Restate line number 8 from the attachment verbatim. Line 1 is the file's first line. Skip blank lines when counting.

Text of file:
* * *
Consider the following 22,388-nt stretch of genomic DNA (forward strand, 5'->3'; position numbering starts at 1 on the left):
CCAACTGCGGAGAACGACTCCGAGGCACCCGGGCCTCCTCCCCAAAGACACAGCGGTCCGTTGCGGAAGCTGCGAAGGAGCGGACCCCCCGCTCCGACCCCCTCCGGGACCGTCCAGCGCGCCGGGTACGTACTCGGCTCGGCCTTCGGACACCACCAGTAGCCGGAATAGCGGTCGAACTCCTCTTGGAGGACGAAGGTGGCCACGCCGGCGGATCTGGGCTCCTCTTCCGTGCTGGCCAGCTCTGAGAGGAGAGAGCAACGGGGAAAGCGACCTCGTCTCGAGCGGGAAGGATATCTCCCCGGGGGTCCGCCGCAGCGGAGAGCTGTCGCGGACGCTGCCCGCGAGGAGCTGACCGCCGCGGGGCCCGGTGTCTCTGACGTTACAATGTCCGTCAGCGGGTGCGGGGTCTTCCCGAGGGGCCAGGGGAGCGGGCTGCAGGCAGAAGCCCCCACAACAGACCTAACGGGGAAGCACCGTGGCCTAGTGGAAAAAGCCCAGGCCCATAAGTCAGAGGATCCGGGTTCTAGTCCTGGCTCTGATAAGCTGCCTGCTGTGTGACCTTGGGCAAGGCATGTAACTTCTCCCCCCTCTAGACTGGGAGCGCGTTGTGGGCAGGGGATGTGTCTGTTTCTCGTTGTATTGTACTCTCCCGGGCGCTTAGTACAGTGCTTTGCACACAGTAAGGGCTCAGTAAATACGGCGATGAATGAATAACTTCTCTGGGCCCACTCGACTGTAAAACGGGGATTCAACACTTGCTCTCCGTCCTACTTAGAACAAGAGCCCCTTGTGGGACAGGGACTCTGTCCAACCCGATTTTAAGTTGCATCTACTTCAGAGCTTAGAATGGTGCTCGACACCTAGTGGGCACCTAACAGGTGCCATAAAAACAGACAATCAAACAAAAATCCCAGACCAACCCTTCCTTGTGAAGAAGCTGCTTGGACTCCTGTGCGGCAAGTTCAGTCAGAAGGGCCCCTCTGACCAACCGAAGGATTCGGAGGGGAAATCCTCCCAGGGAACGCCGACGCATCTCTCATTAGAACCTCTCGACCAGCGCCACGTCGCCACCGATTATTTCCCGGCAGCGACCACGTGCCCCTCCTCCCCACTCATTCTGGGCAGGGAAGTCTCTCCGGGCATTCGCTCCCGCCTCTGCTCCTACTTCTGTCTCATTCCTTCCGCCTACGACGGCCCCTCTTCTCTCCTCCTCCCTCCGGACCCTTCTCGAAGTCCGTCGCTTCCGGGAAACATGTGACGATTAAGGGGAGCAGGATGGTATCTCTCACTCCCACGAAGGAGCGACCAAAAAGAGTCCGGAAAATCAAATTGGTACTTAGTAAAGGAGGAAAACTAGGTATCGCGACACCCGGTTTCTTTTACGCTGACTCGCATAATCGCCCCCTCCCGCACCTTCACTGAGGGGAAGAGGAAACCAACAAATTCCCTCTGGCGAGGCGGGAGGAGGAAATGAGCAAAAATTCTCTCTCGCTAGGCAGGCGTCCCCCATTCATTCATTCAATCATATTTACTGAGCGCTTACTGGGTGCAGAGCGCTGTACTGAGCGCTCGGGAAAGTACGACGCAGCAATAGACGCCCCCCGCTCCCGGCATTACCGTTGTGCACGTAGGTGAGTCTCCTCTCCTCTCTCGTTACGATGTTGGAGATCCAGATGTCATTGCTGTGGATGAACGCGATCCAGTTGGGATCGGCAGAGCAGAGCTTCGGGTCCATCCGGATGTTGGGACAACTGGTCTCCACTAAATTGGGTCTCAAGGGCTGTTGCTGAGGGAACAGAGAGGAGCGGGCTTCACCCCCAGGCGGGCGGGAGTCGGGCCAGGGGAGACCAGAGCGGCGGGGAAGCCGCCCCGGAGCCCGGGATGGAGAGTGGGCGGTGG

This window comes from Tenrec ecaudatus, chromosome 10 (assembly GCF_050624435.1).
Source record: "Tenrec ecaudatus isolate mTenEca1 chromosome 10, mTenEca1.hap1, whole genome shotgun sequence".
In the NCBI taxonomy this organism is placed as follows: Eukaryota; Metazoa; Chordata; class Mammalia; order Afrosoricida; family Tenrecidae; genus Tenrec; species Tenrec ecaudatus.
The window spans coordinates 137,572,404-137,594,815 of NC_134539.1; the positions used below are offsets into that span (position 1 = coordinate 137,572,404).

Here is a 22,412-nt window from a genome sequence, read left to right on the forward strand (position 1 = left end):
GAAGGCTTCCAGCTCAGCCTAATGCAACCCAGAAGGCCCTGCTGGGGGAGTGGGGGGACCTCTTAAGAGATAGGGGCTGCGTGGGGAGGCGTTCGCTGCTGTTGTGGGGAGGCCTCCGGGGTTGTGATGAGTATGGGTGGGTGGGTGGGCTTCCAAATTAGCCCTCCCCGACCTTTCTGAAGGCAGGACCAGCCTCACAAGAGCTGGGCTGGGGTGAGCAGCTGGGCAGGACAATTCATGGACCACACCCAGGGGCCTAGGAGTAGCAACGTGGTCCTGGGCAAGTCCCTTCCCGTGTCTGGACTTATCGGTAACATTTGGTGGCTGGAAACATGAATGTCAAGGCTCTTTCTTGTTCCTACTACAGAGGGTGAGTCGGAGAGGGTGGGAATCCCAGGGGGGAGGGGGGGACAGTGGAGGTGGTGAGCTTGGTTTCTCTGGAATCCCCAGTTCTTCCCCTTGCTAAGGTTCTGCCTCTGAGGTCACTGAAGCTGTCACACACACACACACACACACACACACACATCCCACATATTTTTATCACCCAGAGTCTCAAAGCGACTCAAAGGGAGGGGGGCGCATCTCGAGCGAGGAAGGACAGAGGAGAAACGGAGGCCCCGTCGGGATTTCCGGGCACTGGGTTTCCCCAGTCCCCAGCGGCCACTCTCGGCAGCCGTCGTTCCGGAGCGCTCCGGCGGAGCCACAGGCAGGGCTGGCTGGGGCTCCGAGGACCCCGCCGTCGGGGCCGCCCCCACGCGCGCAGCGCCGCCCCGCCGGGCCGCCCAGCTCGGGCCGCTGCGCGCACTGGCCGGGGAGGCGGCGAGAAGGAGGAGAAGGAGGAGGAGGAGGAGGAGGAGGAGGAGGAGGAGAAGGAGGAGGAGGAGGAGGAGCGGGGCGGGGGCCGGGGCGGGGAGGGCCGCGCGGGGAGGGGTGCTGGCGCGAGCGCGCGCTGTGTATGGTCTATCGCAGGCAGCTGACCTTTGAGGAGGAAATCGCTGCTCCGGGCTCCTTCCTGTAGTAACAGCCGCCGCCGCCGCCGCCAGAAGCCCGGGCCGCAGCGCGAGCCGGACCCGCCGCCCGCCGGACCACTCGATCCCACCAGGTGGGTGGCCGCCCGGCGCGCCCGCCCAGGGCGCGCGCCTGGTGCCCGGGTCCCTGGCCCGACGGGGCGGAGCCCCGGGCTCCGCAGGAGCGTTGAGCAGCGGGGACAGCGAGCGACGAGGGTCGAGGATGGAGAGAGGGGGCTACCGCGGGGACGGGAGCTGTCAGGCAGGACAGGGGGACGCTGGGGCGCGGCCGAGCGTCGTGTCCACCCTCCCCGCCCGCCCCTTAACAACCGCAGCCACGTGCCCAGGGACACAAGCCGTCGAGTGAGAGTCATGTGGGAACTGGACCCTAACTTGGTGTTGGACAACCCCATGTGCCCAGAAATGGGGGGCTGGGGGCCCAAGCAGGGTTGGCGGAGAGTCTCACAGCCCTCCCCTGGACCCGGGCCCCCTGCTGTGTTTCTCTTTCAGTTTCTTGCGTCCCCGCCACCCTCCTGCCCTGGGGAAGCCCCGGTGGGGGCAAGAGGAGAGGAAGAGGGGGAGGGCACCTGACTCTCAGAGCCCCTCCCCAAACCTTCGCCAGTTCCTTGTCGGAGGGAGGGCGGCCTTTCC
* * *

GAAGGCTTCCAGCTCAGCCTAATGCAACCCAGAAGGCCCTGCTGGGGGAGTGGGGGGACCTCTTAAGAGATAGGGGCTGCGTGGGGAGGCGTTCGCTGCTGTTGTGGGGAGGCCTCCGGGGTTGTGATGAGTATGGGTGGGTGGGTGGGCTTCCAAATTAGCCCTCCCCGACCTTTCTGAAGGCAGGACCAGCCTCACAAGAGCTGGGCTGGGGTGAGCAGCTGGGCAGGACAATTCATGGACCACACCCAGGGGCCTAGGAGTAGCAACGTGGTCCTGGGCAAGTCCCTTCCCGTGTCTGGACTTATCGGTAACATTTGGTGGCTGGAAACATGAATGTCAAGGCTCTTTCTTGTTCCTACTACAGAGGGTGAGTCGGAGAGGGTGGGAATCCCAGGGGGGAGGGGGGGACAGTGGAGGTGGTGAGCTTGGTTTCTCTGGAATCCCCAGTTCTTCCCCTTGCTAAGGTTCTGCCTCTGAGGTCACTGAAGCTGTCACACACACACACACACACACACACACACATCCCACATATTTTTATCACCCAGAGTCTCAAAGCGACTCAAAGGGAGGGGGGCGCATCTCGAGCGAGGAAGGACAGAGGAGAAACGGAGGCCCCGTCGGGATTTCCGGGCACTGGGTTTCCCCAGTCCCCAGCGGCCACTCTCGGCAGCCGTCGTTCCGGAGCGCTCCGGCGGAGCCACAGGCAGGGCTGGCTGGGGCTCCGAGGACCCCGCCGTCGGGGCCGCCCCCACGCGCGCAGCGCCGCCCCGCCGGGCCGCCCAGCTCGGGCCGCTGCGCGCACTGGCCGGGGAGGCGGCGAGAAGGAGGAGAAGGAGGAGGAGGAGGAGGAGGAGGAGGAGGAGGAGAAGGAGGAGGAGGAGGAGGAGCGGGGCGGGGGCCGGGGCGGGGAGGGCCGCGCGGGGAGGGGTGCTGGCGCGAGCGCGCGCTGTGTATGGTCTATCGCAGGCAGCTGACCTTTGAGGAGGAAATCGCTGCTCCGGGCTCCTTCCTGTAGTAACAGCCGCCGCCGCCGCCGCCAGAAGCCCGGGCCGCAGCGCGAGCCGGACCCGCCGCCCGCCGGACCACTCGATCCCACCAGGTGGGTGGCCGCCCGGCGCGCCCGCCCAGGGCGCGCGCCTGGTGCCCGGGTCCCTGGCCCGACGGGGCGGAGCCCCGGGCTCCGCAGGAGCGTTGAGCAGCGGGGACAGCGAGCGACGAGGGTCGAGGATGGAGAGAGGGGGCTACCGCGGGGACGGGAGCTGTCAGGCAGGACAGGGGGACGCTGGGGCGCGGCCGAGCGTCGTGTCCACCCTCCCCGCCCGCCCCTTAACAACCGCAGCCACGTGCCCAGGGACACAAGCCGTCGAGTGAGAGTCATGTGGGAACTGGACCCTAACTTGGTGTTGGACAACCCCATGTGCCCAGAAATGGGGGGCTGGGGGCCCAAGCAGGGTTGGCGGAGAGTCTCACAGCCCTCCCCTGGACCCGGGCCCCCTGCTGTGTTTCTCTTTCAGTTTCTTGCGTCCCCGCCACCCTCCTGCCCTGGGGAAGCCCCGGTGGGGGCAAGAGGAGAGGAAGAGGGGGAGGGCACCTGACTCTCAGAGCCCCTCCCCAAACCTTCGCCAGTTCCTTGTCGGAGGGAGGGCGGCCTTTCC